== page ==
FIG. 4 shows an electrical schematic diagram wherein the circuitry of the preferred embodiment includes an additional timer circuit 38 whereby the alarm speaker means 42 will sound only for a predetermined length of time. FIG. 5C shows an easily removeable method of attaching alarm device 10 to metallic objects wherein a magnetic strip 16 is fastened by a permanent adhesive means 13 to the second part 14 of the hook and loop fastener system described in the preferred embodiment, thereby permitting the magnetic strip 16 to be easily attached to and detached from the first part 12 of the hook and loop fastening system permanently attached to a side or the underside of the bottom 4 of the alarm 10. Once the magnetic strip 16 is connected to alarm 10 by the hook and loop fastener means described above, alarm 10 can be removeably attached to metallic objects without first permanently attaching the second part 14 of the hook and loop fastener system directly to the metallic object. Yet another removeable fastener method, shown in FIG. 5D, whereby alarm 10 could be quickly affixed to a variety of articles, comprises the attachment of a spring type hand clamp 18 or other clamping means by permanent adhesive means 13 to the second part 14 of the hook and loop fastening system of the preferred embodiment, permitting it to be easily attached and detached from the first part 12 of the hook and loop fastening system permanently attached to a side or the underside of the bottom 4 of alarm 10. Once connected to the alarm by the hook and loop fastener system as described above, the clamping means 18 can be used to quickly attach alarm 10 to objects of various shape and composition without first permanently attaching the second part 14 of the hook and loop fastener system directly to those objects.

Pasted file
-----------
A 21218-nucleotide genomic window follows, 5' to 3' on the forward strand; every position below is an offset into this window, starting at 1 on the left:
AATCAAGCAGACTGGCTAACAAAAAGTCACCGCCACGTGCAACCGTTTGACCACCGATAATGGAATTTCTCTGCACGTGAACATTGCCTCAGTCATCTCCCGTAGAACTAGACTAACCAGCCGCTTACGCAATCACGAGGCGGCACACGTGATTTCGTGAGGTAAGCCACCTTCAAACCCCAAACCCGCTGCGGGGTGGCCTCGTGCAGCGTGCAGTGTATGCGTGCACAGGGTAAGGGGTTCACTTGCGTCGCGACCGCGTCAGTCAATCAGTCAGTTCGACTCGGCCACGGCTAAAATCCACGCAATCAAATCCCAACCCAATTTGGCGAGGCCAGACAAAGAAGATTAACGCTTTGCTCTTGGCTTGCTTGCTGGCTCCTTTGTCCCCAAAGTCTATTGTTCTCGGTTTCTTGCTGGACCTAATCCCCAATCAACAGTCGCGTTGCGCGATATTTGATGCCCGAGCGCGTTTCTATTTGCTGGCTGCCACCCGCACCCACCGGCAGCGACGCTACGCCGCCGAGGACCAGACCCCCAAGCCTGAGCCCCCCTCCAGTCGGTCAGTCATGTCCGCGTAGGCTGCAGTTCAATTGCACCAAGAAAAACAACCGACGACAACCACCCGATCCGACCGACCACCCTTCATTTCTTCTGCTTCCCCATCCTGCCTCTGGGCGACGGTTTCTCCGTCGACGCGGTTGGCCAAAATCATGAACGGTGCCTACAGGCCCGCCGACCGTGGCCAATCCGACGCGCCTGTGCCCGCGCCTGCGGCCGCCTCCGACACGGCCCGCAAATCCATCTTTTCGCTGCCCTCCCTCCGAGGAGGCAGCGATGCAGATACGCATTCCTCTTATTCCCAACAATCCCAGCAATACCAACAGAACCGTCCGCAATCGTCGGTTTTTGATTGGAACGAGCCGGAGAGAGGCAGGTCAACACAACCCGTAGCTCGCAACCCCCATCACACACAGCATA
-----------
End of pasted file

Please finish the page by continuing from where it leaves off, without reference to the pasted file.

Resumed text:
From the description above, a number of advantages of my portable theft alarm device become evident: